More Abbey National staff face axe

Job losses at Abbey National are set to spiral after the UK bank’s Spanish owners admitted today that the elimination of 4,000 posts this year was not enough.

Job losses at Abbey National are set to spiral after the UK bank’s Spanish owners admitted today that the elimination of 4,000 posts this year was not enough.

Santander Central Hispano was silent on reports that a further 2,500 job cuts are planned, stating only that the cull would not be “of the magnitude experienced in 2005”.

Its comments were greeted with dismay by unions, which pledged to meet bank officials next week to express concerns.

Linda Rolph, general secretary of the Abbey National Group Union, said: “We will scrutinise any more job losses to make sure that the business can survive and that the pressure on staff who remain is not too great.”

If the reports that 2,500 jobs are under threat prove true, then Abbey will have just three-quarters of its 26,000 workforce when it was acquired by Santander for £9.5bn (€14bn) a year ago.

Santander expects its initial overhaul at Abbey to save some £200m (€295m) this year – twice the amount predicted at the time of its takeover.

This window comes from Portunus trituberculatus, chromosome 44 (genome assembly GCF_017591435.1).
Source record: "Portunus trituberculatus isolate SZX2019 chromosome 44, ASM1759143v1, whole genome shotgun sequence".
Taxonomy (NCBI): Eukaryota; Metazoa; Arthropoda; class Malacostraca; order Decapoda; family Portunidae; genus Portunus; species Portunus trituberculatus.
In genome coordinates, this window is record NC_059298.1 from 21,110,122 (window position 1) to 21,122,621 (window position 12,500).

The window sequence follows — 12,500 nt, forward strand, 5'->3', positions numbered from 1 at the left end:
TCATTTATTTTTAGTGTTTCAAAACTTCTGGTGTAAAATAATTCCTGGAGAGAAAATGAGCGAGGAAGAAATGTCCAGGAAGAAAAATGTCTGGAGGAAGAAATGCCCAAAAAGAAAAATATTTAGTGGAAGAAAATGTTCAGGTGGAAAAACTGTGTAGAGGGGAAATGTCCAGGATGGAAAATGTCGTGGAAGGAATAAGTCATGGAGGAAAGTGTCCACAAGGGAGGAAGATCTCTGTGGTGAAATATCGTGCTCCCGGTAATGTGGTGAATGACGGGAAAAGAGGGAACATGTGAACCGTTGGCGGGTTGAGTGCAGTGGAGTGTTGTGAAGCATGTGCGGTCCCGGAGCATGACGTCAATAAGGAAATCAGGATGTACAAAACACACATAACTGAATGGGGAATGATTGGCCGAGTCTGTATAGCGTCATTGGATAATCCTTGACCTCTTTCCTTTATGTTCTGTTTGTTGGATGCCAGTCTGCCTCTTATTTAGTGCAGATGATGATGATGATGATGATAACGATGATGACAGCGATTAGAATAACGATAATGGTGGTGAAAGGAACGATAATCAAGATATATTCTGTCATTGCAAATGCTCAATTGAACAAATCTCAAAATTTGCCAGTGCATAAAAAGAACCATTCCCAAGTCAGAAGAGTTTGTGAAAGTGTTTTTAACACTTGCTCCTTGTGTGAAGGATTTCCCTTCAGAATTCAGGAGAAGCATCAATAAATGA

It aims to strip out £300m (€442.6m) of costs by the end of 2007 and hopes to make more savings by introducing its Partenon banking platform to Abbey.

Details of the renewed cost-cutting drive came as Abbey chief executive Francisco Gomez-Roldan stressed that good progress had been made in restoring the fortunes of the bank.

Gross mortgage lending totalled £8.1bn (€11.9bn) between July and September – up 21% on the previous three months – and the market share of Abbey improved to 10%.

Gains were also enjoyed in savings accounts during a quarter when unsecured personal loans rose 31% compared with the previous three months. Abbey added that pre-tax profits were well ahead of the run rate seen in the first half.

“However, we still have a long way to go before we reach the sales and efficiency targets we set out at the time of the acquisition,” Mr Gomez-Roldan said.

Cost savings will provide further scope for investment in high street branches where Abbey is planning to enter more lucrative areas of the mortgage market.

Abbey is also targeting a stronger position in personal loans, current accounts and small business banking as it chases revenues growth of between 5% and 10% each year from 2006 to 2008.

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